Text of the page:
A $111,350 traffic study could cost Community Development District 1 residents a $30 rate hike in their maintenance assessments.
The CDD 1 Board of Supervisors on Wednesday discussed the potential traffic study which would be undertaken after persistent calls from residents concerned about safety on Morse Boulevard north of County Road 466.
Sumter County owns the road and county commissioners have consistently brushed off residents’ concerns about the co-mingling of golf carts and vehicles on that section of Morse Boulevard. One commissioner even suggested the possibility of removing golf carts from that stretch of Morse Boulevard.
County commissioners have argued that an expansion of Morse Boulevard would be extremely expensive and could force the acquisition of homes for demolition.
There are concerns that the new CDD 1 engineering study will likely be performed by Kimley-Horn & Associates Inc., a firm frequently used for projects in The Villages.
Director of Property Management Bruce Brown said it would make economic sense to use Kimley-Horn.
“Kimley-Horn has an extensive background. It would be extremely costly to bring in another engineer to start from ground zero,” Brown said.
He reminded the board that Kimley-Horn is a national firm.
“There is a perception that Kimley-Horn is the ‘Developer’s engineer,’” Brown said.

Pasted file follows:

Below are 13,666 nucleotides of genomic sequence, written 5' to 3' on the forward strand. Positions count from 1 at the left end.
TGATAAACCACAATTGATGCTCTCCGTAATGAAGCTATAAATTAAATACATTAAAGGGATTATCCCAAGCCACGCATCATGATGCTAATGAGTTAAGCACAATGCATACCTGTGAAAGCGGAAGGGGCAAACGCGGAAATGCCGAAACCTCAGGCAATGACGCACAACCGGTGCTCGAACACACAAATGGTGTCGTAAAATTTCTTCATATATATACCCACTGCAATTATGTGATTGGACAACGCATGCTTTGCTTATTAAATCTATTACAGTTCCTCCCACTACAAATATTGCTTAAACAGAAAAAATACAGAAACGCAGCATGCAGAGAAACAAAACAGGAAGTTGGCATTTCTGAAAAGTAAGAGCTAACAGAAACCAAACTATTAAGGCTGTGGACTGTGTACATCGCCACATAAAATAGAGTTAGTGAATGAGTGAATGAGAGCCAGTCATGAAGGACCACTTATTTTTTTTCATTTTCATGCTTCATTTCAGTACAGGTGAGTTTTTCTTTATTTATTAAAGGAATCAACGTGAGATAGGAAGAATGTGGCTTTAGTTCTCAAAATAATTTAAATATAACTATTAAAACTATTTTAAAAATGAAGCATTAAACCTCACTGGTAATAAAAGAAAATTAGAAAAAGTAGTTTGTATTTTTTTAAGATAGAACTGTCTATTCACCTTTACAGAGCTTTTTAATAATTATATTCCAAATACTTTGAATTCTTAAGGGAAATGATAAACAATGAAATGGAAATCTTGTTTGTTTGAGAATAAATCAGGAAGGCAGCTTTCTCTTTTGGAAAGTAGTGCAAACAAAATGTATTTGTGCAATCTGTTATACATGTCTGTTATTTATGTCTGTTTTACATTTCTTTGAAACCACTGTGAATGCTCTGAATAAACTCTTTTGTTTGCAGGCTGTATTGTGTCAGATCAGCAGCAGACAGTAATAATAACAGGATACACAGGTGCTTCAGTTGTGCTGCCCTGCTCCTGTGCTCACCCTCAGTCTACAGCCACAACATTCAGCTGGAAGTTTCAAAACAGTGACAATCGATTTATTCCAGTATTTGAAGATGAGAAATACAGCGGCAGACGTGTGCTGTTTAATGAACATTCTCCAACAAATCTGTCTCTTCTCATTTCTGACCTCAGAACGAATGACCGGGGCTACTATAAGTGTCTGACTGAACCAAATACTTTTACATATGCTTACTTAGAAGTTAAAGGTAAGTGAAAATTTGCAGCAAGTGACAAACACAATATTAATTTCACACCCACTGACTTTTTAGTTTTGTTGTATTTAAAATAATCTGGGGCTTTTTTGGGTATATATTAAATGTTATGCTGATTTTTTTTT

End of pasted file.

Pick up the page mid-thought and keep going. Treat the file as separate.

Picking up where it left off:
Doug Blanding of the Village of Tierra Del Sol reminded the board of a 2007 traffic study in which Kimley-Horn did not follow direction. It was undertaken at the at intersection of San Marino Drive and Morse Boulevard due to concerns about safety and residents wanted a traffic light installed.
The problem was the traffic count was performed by Kimley-Horn in July when snowbirds were up north.
CDD 1 Chair Kathy Porter said she remembered that situation.
“The board was not happy with the information. It was resolved, and we have a light,” Porter said.
Most board members appeared to support the new $111,350 traffic study even though the planned 2022-23 budget is already under pressure due to inflation and rising wages.
Maintenance assessment fees have not been increased in CDD 1 since 2017.
Supervisor Judy Biebesheimer said it might to be time to “bite the bullet” and raise the assessment.
A 10 percent increase would raise an additional $110,000.
“Enough to pay for the traffic study,” Biebesheimer noted.
The increase would cost each household in CDD 1 about $30 per year.